Many herbs are powerful antioxidants, meaning they can blunt the damaging and disease-producing effects of free radicals within the body. For example, research has shown that people who consume lots of antioxidant-rich plants have lower rates of cancer and heart disease.

Cardiovascular Disease

Cardiovascular disease, or CVD, is an umbrella term that includes disorders of the heart and/or arteries, such as coronary heart disease, stroke, angina (chest pain), myocardial infarction (heart attack), and heart failure.

The biggest risk factors for CVD are hypertension (high blood pressure), obesity, hyperlipidemia (high cholesterol and triglycerides), diabetes, cigarette smoking, and physical inactivity.

Lipids and Hyperlipidemia

Having elevated levels of certain lipids in your blood can spell disaster for your heart. The lipids that most concern doctors are cholesterol and triglycerides.

Many experts think that your exposure to stress—and the way you deal with it—can contribute to your susceptibility to cardiovascular disease. Stress can also exacerbate other behaviors that are associated with heart disease (for example, if you’re stressed out you might overeat or smoke more than you otherwise would).

Cholesterol is a fat-like substance that your body manufactures (but also occurs in many foods). It’s made up of chemicals called lipoproteins, which include high-density lipoproteins (HDL) and low-density lipoproteins (LDL). HDL is “good” because it transports cholesterol out of your system. LDL is “bad” because it deposits the cholesterol on the arterial walls. Triglycerides are a different type of fat, also found in your blood and the foods you eat.

High Blood Pressure

Having hypertension increases the amount of work your heart must do, causing it to thicken and become stiff, which increases the chances of heart attack and congestive heart failure. High blood pressure also ups the risk of stroke.

Because hypertension often produces no symptoms, millions of people don’t know they have it. In the vast majority of cases, doctors can’t identify the cause (this is called primary hypertension). But about 5 to 10 percent of cases can be traced to an underlying condition, such as kidney disease, adrenal gland problems, or a congenital heart defect.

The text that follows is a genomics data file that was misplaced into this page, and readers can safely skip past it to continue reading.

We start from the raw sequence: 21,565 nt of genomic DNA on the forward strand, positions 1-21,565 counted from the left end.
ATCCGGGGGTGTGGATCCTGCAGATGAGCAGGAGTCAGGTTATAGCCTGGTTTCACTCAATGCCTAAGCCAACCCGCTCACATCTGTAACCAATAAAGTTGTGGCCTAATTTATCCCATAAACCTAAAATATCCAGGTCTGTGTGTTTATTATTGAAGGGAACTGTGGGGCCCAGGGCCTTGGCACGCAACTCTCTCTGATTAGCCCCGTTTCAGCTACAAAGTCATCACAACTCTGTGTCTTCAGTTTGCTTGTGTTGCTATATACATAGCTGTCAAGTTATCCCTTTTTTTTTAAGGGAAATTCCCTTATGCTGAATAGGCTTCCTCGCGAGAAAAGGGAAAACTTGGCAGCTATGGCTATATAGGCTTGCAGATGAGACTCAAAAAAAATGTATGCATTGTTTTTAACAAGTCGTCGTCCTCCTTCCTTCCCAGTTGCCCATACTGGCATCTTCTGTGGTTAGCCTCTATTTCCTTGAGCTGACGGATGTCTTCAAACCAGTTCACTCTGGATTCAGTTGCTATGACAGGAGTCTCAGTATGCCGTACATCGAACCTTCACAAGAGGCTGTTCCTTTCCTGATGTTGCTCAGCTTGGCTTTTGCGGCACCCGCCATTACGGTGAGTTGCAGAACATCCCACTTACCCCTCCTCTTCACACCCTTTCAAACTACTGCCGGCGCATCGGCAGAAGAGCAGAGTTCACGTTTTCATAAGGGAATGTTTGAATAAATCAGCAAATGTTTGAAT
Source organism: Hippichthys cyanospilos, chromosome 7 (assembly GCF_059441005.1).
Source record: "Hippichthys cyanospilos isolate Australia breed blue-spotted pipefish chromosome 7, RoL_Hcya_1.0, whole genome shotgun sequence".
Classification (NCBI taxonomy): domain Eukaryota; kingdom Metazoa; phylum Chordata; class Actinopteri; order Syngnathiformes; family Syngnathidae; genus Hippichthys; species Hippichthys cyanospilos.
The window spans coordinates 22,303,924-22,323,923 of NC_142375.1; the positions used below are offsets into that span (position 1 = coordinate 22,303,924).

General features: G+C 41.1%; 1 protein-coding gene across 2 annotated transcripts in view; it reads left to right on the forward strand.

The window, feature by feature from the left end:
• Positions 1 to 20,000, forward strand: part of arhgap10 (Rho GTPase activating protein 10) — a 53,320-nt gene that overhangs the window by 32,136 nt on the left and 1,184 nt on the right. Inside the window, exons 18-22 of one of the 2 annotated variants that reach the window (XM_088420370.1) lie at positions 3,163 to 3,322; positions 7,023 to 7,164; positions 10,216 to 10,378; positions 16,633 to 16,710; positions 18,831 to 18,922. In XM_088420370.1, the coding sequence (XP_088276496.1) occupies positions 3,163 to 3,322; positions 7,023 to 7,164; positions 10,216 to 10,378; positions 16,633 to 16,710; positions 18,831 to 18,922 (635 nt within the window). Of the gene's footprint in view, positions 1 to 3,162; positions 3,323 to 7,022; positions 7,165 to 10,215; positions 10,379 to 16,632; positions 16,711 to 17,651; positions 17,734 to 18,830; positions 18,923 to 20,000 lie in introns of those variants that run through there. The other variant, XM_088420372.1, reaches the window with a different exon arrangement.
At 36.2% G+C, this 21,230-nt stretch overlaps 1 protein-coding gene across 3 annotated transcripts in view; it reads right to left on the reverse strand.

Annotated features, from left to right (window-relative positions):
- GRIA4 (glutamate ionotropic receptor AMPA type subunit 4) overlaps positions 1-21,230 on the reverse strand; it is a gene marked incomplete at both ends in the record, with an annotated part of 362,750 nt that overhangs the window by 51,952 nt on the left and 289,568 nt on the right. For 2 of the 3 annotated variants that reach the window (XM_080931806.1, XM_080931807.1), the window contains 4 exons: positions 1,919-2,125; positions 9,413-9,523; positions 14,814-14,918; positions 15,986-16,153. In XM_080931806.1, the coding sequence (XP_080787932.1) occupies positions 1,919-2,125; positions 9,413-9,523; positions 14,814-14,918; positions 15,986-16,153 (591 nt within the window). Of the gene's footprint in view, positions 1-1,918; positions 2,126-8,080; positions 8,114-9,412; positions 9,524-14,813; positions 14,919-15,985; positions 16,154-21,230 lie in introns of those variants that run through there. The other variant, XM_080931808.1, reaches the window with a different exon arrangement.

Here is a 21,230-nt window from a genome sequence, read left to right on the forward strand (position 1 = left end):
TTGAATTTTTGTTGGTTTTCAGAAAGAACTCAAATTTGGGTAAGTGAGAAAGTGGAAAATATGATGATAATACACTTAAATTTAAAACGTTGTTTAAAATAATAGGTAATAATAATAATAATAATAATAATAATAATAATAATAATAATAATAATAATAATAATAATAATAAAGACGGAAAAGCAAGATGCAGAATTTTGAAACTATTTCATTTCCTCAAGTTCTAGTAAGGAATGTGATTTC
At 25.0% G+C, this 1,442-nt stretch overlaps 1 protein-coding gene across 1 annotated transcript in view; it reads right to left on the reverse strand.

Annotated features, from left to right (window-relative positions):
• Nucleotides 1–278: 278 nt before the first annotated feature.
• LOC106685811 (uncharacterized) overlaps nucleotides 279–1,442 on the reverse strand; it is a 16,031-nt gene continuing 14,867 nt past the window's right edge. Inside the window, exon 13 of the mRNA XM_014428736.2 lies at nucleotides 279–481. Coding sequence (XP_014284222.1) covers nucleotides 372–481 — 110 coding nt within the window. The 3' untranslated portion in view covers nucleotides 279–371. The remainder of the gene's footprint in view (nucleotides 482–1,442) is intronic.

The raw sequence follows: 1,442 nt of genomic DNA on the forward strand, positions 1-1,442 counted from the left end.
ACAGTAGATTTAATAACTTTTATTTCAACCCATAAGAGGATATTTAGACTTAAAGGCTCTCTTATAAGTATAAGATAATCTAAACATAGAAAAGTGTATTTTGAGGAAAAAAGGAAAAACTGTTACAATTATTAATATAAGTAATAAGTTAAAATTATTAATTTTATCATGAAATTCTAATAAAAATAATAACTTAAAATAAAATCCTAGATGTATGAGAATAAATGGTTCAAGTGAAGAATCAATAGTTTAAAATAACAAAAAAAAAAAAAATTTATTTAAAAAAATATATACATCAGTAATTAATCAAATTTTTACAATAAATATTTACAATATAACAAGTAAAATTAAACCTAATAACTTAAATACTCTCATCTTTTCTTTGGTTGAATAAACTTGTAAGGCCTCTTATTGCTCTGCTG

This type of high blood pressure, termed secondary hypertension, typically appears suddenly and causes bigger problems than primary hypertension. Secondary hypertension can also be caused by certain medications, including birth control pills, cold remedies, decongestants, and over-the-counter (OTC) pain relievers.

Heart Helpers

Conventional medicine has an arsenal of drugs for treating and preventing CVD. Hyperlipidemia is generally treated with statin drugs, such as atorvastatin (Lipitor) and rosuvastatin (Crestor), which decrease production of cholesterol by the liver; other drugs inhibit the absorption of dietary cholesterol and include ezetimibe (Zetia). These medicines can cause abdominal, back, and joint pain, among other things.

Heart disease is treated with drugs like ARBs (angiotensin receptor blockers), ACE (angiotensin converting enzyme) inhibitors, calcium channel blockers, and beta blockers. Side effects can include cough, headaches, dizziness, fatigue, and nausea.

Many edible plants and plant oils have proven heart-protecting benefits, so many doctors advise incorporating them into your diet. For example:

• Garlic (Allium sativum)

Eating lots of garlicky foods means less heart disease. Taking garlic powder keeps arteries flexible, helps lower blood pressure, and can prevent the damaging oxidation of cholesterol.

• Pomegranate (Punica granatum)

There’s good evidence that drinking pomegranate juice every day can lower your blood pressure and improve other symptoms of CVD, including atherosclerosis (thickening of the arteries).

• Psyllium (Plantago ovata, P. psyllium)

Adding a dose of these high-fiber seeds to your diet can significantly reduce your serum cholesterol levels.

• Soy (Glycine max)